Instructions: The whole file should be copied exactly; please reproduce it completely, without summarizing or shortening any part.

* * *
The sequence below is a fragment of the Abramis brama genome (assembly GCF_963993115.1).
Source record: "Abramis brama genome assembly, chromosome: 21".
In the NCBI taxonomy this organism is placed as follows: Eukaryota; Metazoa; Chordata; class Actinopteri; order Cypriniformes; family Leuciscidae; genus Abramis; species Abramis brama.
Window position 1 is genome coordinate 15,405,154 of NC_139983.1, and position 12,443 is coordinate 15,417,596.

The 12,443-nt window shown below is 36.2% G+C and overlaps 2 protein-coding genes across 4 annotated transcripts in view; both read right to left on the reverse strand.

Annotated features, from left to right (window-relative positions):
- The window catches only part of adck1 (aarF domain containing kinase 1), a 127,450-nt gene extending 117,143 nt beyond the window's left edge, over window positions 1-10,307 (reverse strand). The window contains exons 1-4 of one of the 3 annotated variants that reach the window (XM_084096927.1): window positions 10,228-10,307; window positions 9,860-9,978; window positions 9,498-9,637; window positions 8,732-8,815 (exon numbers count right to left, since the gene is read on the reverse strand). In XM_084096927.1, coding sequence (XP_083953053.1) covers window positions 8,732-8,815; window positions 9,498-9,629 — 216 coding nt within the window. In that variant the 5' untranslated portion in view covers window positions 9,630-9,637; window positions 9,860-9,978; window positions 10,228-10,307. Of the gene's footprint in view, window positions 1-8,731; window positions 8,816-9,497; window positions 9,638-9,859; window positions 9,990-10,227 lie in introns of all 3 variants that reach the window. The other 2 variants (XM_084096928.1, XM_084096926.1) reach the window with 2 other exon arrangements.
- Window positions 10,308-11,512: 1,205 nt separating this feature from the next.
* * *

The sequence below is a fragment of the Abramis brama genome (assembly GCF_963993115.1).
Source record: "Abramis brama genome assembly, chromosome: 21".
In the NCBI taxonomy this organism is placed as follows: Eukaryota; Metazoa; Chordata; class Actinopteri; order Cypriniformes; family Leuciscidae; genus Abramis; species Abramis brama.
Window position 1 is genome coordinate 15,405,154 of NC_139983.1, and position 12,443 is coordinate 15,417,596.

The 12,443-nt window shown below is 36.2% G+C and overlaps 2 protein-coding genes across 4 annotated transcripts in view; both read right to left on the reverse strand.

Annotated features, from left to right (window-relative positions):
- The window catches only part of adck1 (aarF domain containing kinase 1), a 127,450-nt gene extending 117,143 nt beyond the window's left edge, over window positions 1-10,307 (reverse strand). The window contains exons 1-4 of one of the 3 annotated variants that reach the window (XM_084096927.1): window positions 10,228-10,307; window positions 9,860-9,978; window positions 9,498-9,637; window positions 8,732-8,815 (exon numbers count right to left, since the gene is read on the reverse strand). In XM_084096927.1, coding sequence (XP_083953053.1) covers window positions 8,732-8,815; window positions 9,498-9,629 — 216 coding nt within the window. In that variant the 5' untranslated portion in view covers window positions 9,630-9,637; window positions 9,860-9,978; window positions 10,228-10,307. Of the gene's footprint in view, window positions 1-8,731; window positions 8,816-9,497; window positions 9,638-9,859; window positions 9,990-10,227 lie in introns of all 3 variants that reach the window. The other 2 variants (XM_084096928.1, XM_084096926.1) reach the window with 2 other exon arrangements.
- Window positions 10,308-11,512: 1,205 nt separating this feature from the next.